While many previously saw the three-day system as an unnecessary burden, they now see it as an asset, a tool for fostering that sense of heroic accomplishment and a deep connection to the game world. Being able to turn back time gives them have the freedom to pursue whichever path suits them. They can put on the essence of the epic hero who will deliver the world from evil, or they can don the essence of the modest hero who restores smiles to the people’s faces – they can even try to juggle both at once. It’s just like the transformation masks Link collects over the course of his journey: the one you put on will change you, but which mask you choose to wear is up to you.

Will the franchise ever be able to recapture that “essence of the hero” for future generations of players? I certainly hope so, but it’s going to require that Nintendo take the gloves off and give players a dangerous and deep world, full of darkness and of a broken people desperately looking for light.

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  • videogamefan


    • WillDaBeast

      nice ur second
      its such an acomplishment!

  • videogamefan

    there needs to be a sequel to Majora’s Mask! I know I will get it! Who is with me?

    • diabloaura

      MM is my favorite zelda game. As much as people say it isn’t dark… it is. As you make everybody happy (except the gorman Bros.) ,they all just die in the end

      • JuicieJ

        No they don’t. Didn’t you watch the credits? You wind up making everbody happy and healing the wounds on the land that were prevalent as you entered. Dark would be seeing destruction constantly happening throughout the game without us being able to do anything. But that’s not what happened.

        • diabloaura

          It takes many cycles to complete the game. It took me 70 to 100% it on my first run through imagine Anju and Kaife holding each other as they wait to die 70 times.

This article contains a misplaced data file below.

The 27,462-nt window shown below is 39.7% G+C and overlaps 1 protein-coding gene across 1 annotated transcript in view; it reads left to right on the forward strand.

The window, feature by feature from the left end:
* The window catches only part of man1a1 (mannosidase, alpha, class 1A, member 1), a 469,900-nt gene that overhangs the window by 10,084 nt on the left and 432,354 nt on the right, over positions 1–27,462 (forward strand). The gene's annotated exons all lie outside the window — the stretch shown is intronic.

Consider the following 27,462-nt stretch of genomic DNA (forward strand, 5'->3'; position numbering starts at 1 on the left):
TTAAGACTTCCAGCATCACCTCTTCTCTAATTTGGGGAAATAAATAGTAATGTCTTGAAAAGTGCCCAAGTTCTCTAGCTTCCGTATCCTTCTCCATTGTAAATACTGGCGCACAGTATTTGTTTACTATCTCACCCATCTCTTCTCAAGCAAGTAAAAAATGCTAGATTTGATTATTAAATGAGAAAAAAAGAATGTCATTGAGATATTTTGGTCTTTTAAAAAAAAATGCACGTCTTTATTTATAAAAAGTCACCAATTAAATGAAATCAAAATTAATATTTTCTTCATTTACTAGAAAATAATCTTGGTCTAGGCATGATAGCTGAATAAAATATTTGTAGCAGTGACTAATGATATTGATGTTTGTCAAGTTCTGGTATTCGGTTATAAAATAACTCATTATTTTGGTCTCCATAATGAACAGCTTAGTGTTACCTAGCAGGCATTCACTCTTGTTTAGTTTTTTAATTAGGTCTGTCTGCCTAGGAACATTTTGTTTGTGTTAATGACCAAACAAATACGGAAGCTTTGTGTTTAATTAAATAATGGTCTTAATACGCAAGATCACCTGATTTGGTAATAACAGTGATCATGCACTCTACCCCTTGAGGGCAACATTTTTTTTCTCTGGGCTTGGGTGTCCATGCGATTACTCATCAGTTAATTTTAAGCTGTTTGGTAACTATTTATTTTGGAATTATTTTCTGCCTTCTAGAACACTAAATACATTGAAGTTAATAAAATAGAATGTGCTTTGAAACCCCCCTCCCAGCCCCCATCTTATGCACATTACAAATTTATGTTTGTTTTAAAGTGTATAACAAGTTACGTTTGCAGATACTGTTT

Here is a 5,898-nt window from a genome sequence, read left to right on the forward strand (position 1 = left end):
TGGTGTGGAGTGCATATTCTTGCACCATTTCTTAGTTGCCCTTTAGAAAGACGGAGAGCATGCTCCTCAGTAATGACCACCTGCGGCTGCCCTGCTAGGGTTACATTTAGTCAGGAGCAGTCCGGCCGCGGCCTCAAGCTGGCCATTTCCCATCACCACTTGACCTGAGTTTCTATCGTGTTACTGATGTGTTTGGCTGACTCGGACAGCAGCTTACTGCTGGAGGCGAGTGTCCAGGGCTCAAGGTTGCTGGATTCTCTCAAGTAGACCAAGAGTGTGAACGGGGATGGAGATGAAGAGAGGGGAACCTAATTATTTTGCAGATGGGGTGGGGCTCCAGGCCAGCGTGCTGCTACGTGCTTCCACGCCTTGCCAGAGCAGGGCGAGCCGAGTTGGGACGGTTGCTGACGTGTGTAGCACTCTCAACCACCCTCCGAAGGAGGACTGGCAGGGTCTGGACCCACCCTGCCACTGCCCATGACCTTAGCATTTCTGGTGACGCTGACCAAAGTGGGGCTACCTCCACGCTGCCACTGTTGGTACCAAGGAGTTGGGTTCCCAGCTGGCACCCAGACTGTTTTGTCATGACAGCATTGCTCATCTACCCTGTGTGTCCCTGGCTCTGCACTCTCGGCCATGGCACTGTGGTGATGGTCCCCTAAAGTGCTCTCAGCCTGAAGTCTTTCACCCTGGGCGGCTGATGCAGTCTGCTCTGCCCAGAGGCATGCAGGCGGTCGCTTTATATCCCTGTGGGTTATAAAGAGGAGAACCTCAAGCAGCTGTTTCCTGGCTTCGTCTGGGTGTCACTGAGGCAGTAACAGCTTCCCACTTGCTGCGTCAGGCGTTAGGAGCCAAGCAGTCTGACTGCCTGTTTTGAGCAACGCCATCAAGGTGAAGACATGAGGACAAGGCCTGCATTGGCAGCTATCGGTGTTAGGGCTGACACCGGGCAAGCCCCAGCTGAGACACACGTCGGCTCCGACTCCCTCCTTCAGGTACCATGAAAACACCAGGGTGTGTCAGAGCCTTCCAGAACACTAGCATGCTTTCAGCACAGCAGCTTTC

• rickdeath

      yes a sequel to majora’s mask would be awesome!!!

  • videogamefan


    • Person

      I don’t think there sound be. Majora’s Mask was such an amazing game, and it ended so perfectly that making a sequel would just ruin it, in my opinion. Besides, how much abuse do you want to put this kid through?? He does all of it, then is forced to jumo forward in time 7 years, has to save the world, then goes back and has to repeat the same three days over and over again to save ANOTHER world, and you want him to do MORE!? ^.^ So I don’t think there should be a sequel.

      • me

        Look at it this way, the link from alttp has been through 4 games according to the Hyrule historia. I’m sure OoT link can suffer more than he did.

  • videogamefan

    I’am so alone…

    • Adam Junichi Kopp

      I’m in need of a sequel to say the truth. I mean, I have the whole plot in my head! Trust me, your not alone :)

  • videogamefan

    Goddesses give me strength!

  • MadE Gemtree

    The whole turn back time thing is the reason i spend the first 3-day cycle after getting back the ocarina to gain as many masks as i can before proceeding to the swamp. This includes the bunny hood.

  • Roy

    Outstanding article! MM is my favorite game and what you just wrote made me feel so excited because it gave me a reason to not just play a game just to beat it but to also understand the achievements and fears everyone goes thru during your time in the game. Thank you.

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  • lizalfos

    Everything about this game is pure genius. After almost 15 years, I’m, still astounded by how well they were able to incorporate npc’s into the game, and make the player actually want to get involved with them. And it was only doable because of the three day system that allows the player to learn the npc’s stories and schedules. The three day system was also pivotal in creating the sense of urgency relating to the main story, as well. It really was genius.

  • Dathen

    Great read Lex. I feel Skyward Sword made an attempt to duplicate the Clock Town style of citizens with their individual issues within Skyloft’s gratitude crystals as a sort of Bombers Notebook, but it came across as quite forced. What I think was lacking was the element of time.

    Gaming has progressed through 2D to 3D, but not readily to the fourth dimension, namely time. Majora’s Mask’s strength, I think, came not only from this focus on individual NPCs, but the operation of time making them more humanly relatable.

    The finite time frame imposed by Majora’s Mask made the sidequests not merely more urgent, but more emotive as people revealed their true selves, their true struggles, in their final days and hours.

    I’d like to say that games should incorporate time moreso, but without something like Majora’s repeating three-day cycle, and just one time continuum, there’s the problem of too much players miss and cannot go back to; probably making gaming a little too real. Hopefully there’s a balance to be found however.

    It stands as as testament to the game that 14 years later the feeling it invoked has yet to be effectively duplicated, and it remains uniquely relevant because it is alone in that. Although I would argue a Final Fantasy X-2 style game, divided in chapters, allows a sort of perceived time, it is not on Majora’s scope of impact.

  • Erick Gonzalez

    too bad link is already dead in Majoras mask

    • chocobo9

      Game theory?